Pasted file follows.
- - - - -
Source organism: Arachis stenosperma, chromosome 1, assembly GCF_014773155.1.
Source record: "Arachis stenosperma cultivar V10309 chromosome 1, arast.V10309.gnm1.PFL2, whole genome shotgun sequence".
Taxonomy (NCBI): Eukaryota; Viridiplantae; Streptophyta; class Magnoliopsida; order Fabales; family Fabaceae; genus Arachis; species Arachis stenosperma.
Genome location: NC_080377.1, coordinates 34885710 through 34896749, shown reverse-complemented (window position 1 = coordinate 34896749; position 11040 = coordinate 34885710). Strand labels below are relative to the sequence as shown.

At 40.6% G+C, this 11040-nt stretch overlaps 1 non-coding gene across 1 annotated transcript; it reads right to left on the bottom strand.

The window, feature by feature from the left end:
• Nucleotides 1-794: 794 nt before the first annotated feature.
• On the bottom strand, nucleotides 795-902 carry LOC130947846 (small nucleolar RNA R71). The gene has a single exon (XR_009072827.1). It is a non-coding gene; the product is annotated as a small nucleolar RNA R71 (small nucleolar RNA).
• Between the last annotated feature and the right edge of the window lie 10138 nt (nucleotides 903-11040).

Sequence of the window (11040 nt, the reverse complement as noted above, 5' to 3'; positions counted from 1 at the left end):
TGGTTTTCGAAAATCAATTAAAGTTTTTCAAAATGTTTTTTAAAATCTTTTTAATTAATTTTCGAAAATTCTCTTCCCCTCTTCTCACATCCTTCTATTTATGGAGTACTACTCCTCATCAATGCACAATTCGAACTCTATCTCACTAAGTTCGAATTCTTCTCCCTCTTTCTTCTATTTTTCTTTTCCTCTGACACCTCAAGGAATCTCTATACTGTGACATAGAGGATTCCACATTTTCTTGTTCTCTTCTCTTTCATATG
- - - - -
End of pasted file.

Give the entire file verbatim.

Source organism: Arachis stenosperma, chromosome 1, assembly GCF_014773155.1.
Source record: "Arachis stenosperma cultivar V10309 chromosome 1, arast.V10309.gnm1.PFL2, whole genome shotgun sequence".
Taxonomy (NCBI): Eukaryota; Viridiplantae; Streptophyta; class Magnoliopsida; order Fabales; family Fabaceae; genus Arachis; species Arachis stenosperma.
Genome location: NC_080377.1, coordinates 34885710 through 34896749, shown reverse-complemented (window position 1 = coordinate 34896749; position 11040 = coordinate 34885710). Strand labels below are relative to the sequence as shown.

At 40.6% G+C, this 11040-nt stretch overlaps 1 non-coding gene across 1 annotated transcript; it reads right to left on the bottom strand.

The window, feature by feature from the left end:
• Nucleotides 1-794: 794 nt before the first annotated feature.
• On the bottom strand, nucleotides 795-902 carry LOC130947846 (small nucleolar RNA R71). The gene has a single exon (XR_009072827.1). It is a non-coding gene; the product is annotated as a small nucleolar RNA R71 (small nucleolar RNA).
• Between the last annotated feature and the right edge of the window lie 10138 nt (nucleotides 903-11040).

Sequence of the window (11040 nt, the reverse complement as noted above, 5' to 3'; positions counted from 1 at the left end):
TGGTTTTCGAAAATCAATTAAAGTTTTTCAAAATGTTTTTTAAAATCTTTTTAATTAATTTTCGAAAATTCTCTTCCCCTCTTCTCACATCCTTCTATTTATGGAGTACTACTCCTCATCAATGCACAATTCGAACTCTATCTCACTAAGTTCGAATTCTTCTCCCTCTTTCTTCTATTTTTCTTTTCCTCTGACACCTCAAGGAATCTCTATACTGTGACATAGAGGATTCCACATTTTCTTGTTCTCTTCTCTTTCATATG